Invest in Future Developers and UX Designers


To make this simpler, I’ll merge these two career paths into one.

Computer scientists drive the technological infrastructure of our world. They develop and create new hardware, software, applications and even methods for using technology. Many opportunities like software engineers, mobile application developers, game developers and even UX designers fit into this broad field.

Why does this matter? Well, since …
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Login Failure
It’s a strangely common occurrence that when you send someone their login details for a system, they can’t get in. This article will help you understand why it happens, and what you can do about it.
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Comunicación con notas
"In order to have an organized way for empathy mapping, we rely on a psychological model and trying to model it in a simple way, so we will split the board to three section for each persona and a scenario and try to see what those personas would Do, Think and Feel, when they are in that scenario."
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I've been asked to discuss some of the UX activities that I'm using with my team. Here I will share some details about how we approach UX projects.
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Elizabeth Sanders (2002) believes there is a shift happening in design that generated an attitude to think about designing with users instead of designing for users (Sanders, 2002). Everyone has something to add on top of the main idea in a design process, so why should they be ignored? She also stated If they can have appropriate toolkits to express their ideas, they can share their thoughts and ideas in a creative process. However, it should be considered that these participants are not part of the team, but they speak for the research and share their insights.

It is also believed that, it is hard to design experience, because it is a step-by-step creative activity and users will produce it. This process has two sides, communicator and communicate, it is important to see how these two are interacting in a certain moment. The question here is how this communication can be understood and how they can be collected in a sort of valuable conversation, which can create positive effects during the design process in order to design a meaningful experience? To summarize, how do we access experience?

Access to Experience

Elizabeth Sanders (2002) in her all encompassing research about user-centered process and co-design has proposed sort of rules in order to collect users’ current experience and their preferred experience. She believes designers can listen to what people say, and catch what they think. Designers also can watch what people do
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In order to bring contextual and meaningful factors into a design task (Kouprie & Visser, 2009) designers should try to be close to the lives, feelings, and experiences of users to design in the way that meets users’ needs (Koskinen et al., 2003). Empathy can be counted as one of the most important attributes of the design process in a human centric project. Both designers' and users' minds help each other to reveal the exact feelings about the user who uses that specific product. For example, designers might spend a lot of time with users with disabilities to design wheelchairs for them; they may need to feel the same pain that disabled people feel to see what issues a disabled person has with an automatic wheelchair.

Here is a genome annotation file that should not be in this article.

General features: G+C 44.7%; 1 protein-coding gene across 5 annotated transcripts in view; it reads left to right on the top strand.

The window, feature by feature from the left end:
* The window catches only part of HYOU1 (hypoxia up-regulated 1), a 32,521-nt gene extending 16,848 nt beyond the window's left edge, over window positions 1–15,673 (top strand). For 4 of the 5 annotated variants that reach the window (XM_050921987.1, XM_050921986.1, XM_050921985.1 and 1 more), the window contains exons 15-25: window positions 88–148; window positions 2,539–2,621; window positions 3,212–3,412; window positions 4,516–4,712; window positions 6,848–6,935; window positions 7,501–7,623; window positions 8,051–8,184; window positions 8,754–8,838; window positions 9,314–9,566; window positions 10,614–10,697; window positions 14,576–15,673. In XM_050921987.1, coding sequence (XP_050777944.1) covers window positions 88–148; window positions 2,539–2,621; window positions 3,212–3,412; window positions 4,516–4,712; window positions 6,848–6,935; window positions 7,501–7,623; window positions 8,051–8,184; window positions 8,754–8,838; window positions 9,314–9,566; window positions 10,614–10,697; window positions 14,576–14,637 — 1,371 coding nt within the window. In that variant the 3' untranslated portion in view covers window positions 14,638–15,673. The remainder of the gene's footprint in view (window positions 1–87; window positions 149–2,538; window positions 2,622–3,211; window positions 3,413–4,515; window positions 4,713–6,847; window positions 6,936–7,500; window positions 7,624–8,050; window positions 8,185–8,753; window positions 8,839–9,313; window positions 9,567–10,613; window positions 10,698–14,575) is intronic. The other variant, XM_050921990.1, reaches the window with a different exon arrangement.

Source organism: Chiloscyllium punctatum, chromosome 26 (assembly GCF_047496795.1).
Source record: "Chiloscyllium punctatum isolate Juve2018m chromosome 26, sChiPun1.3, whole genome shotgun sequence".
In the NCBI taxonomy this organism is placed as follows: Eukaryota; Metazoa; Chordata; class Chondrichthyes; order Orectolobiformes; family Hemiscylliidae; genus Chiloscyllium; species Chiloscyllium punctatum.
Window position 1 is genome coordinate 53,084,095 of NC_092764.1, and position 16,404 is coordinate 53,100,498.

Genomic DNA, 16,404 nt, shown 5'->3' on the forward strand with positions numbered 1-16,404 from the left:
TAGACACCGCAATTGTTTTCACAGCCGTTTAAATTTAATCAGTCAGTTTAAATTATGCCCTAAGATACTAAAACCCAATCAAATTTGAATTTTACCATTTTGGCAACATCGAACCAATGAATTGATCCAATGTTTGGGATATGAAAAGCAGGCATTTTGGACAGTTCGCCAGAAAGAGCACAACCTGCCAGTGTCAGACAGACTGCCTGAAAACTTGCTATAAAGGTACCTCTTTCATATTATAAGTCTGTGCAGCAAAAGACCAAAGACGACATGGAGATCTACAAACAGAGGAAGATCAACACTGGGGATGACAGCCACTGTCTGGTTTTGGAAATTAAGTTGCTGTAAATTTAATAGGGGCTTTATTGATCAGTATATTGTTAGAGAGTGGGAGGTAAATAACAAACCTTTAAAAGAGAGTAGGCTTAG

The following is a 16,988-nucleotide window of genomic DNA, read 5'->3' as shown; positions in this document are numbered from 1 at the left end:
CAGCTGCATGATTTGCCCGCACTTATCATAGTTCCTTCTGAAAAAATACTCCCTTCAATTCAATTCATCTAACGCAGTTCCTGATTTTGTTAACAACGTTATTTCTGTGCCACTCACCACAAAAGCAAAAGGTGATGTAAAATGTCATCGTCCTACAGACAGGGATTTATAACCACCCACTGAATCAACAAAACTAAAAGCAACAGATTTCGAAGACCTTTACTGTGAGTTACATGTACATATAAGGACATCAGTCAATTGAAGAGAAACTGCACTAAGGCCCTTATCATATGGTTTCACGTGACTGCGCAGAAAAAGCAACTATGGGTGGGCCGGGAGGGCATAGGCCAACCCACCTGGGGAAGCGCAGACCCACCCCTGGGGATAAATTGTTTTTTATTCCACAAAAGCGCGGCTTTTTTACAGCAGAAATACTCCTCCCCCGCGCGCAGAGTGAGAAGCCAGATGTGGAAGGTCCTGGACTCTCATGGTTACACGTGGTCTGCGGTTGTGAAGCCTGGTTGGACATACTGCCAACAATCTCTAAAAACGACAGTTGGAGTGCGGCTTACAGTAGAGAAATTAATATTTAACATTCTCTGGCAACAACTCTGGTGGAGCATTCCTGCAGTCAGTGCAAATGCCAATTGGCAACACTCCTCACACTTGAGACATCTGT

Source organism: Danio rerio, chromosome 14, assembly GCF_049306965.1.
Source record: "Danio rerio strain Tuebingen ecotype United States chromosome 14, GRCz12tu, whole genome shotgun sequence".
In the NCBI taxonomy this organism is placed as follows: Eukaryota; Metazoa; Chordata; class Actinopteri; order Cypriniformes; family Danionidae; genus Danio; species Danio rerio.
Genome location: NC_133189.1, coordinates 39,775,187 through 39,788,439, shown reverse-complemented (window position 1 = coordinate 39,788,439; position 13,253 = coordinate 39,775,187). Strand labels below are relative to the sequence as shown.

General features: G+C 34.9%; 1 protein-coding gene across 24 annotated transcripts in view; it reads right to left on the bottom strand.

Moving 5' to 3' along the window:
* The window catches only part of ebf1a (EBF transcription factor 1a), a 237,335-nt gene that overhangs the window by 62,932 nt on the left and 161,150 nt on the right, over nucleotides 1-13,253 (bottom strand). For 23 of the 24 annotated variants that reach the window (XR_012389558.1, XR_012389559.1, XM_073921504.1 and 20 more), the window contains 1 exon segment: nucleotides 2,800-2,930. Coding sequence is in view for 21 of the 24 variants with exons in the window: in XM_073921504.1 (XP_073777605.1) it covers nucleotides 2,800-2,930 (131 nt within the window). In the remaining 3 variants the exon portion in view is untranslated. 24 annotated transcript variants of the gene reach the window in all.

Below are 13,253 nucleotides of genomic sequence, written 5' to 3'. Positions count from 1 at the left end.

There have been many studies about empathic design and all of them argue that empathy is a significant quality in the process of product development that helps designers to meet customer needs (Mattelmäki & Battarbee, 2002, Suri, 2003). Empathic design supports a wide range of issues in design from rational issues to private contexts (Mattelmäki & Battarbee, 2002).

Approaches to Design with Empathy

There are several techniques for empathy in design; however, Kouprie and Visser (2009) try to categorize them into three main categories that will be presented here.

First of all, the most popular and accepted approach is being in direct contact with users (McDonagh & Bruseberg, 2000, Mattelmäki & Battarbee, 2002, Suri, 2003). Some advocates…
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Wireframe design, a tool for being more creative!

When information, interface, and navigation are being designed, page concept comes up to create a unified skeleton for a website. Garrett (2010) says: “the page layout must incorporate all the various navigation systems, each designed to convey a different view of the architecture” (Garret, 2010, p. 128); all of these pieces are necessary because they have a role in the page. Therefore, information design is crucial for a good result in this part.

A wireframe can be defined as schematic way to create the skeleton of a website that shows how all elements can be fit together to communicate with users (Garrett, 2010). Wireframes collect all ideas in a single document and in the process of working on a web project it is an important reference for the implementation of visual design (Garrett, 2010).

Wireframes are the first phase in a formal visual design for a web project (Garrett, 2010), and in the whole process of development, the developers must be able to come back and compare the product with what has been defined in the wireframe. A wireframe should be a tool for builders of a website to check if they are progressing correctly.

Garrett also believes that when there are separate visual designers and user experience designers in a project, the wireframe enables both sides to share their comments and ideas on a specific topic. It also helps them find hidden questions, apart from its utility in uncovering …
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Design solutions come from a creative mind.